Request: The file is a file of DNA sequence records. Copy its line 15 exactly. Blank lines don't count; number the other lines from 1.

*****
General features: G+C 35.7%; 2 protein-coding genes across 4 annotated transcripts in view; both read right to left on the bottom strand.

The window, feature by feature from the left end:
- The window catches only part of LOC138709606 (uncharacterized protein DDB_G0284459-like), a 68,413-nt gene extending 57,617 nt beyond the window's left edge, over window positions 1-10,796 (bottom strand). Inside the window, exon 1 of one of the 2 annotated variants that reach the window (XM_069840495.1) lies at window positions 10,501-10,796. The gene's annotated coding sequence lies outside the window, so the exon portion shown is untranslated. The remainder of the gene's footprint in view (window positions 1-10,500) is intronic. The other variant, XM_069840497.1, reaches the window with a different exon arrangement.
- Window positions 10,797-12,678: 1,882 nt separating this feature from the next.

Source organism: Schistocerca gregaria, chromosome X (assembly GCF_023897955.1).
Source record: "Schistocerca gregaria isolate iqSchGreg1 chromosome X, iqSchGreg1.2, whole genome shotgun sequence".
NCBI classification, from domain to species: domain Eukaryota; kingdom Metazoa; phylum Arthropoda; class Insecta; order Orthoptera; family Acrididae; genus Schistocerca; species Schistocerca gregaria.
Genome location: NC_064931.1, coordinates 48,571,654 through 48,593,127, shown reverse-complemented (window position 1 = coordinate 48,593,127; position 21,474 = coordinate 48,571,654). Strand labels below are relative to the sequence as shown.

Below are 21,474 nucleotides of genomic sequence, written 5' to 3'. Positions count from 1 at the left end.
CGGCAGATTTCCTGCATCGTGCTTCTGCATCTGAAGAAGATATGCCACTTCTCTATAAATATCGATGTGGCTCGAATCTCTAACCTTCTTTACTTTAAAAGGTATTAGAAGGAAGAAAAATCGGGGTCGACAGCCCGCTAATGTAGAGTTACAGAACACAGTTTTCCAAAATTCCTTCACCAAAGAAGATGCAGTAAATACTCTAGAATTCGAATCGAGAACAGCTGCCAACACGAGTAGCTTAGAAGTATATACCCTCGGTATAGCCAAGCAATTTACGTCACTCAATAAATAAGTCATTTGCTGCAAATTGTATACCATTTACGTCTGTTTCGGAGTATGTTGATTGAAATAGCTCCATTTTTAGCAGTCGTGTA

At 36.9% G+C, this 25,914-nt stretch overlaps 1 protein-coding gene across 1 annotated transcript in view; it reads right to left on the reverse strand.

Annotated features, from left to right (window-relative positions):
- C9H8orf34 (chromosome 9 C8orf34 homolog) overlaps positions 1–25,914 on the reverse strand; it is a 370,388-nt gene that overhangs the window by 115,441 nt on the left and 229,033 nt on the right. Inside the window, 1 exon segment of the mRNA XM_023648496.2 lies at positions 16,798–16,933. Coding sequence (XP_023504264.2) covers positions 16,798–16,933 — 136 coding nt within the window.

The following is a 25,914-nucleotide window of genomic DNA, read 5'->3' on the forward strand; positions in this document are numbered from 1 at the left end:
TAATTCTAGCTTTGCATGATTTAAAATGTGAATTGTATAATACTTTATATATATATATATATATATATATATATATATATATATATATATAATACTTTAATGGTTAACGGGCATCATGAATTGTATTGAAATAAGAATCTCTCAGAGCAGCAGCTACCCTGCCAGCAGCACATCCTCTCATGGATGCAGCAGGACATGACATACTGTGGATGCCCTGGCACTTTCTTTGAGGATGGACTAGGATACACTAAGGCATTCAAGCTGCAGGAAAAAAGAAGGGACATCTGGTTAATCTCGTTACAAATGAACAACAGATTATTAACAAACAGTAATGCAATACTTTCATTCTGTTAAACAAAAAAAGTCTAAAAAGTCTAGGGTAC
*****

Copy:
TAATTCTAGCTTTGCATGATTTAAAATGTGAATTGTATAATACTTTATATATATATATATATATATATATATATATATATATATATATATAATACTTTAATGGTTAACGGGCATCATGAATTGTATTGAAATAAGAATCTCTCAGAGCAGCAGCTACCCTGCCAGCAGCACATCCTCTCATGGATGCAGCAGGACATGACATACTGTGGATGCCCTGGCACTTTCTTTGAGGATGGACTAGGATACACTAAGGCATTCAAGCTGCAGGAAAAAAGAAGGGACATCTGGTTAATCTCGTTACAAATGAACAACAGATTATTAACAAACAGTAATGCAATACTTTCATTCTGTTAAACAAAAAAAGTCTAAAAAGTCTAGGGTAC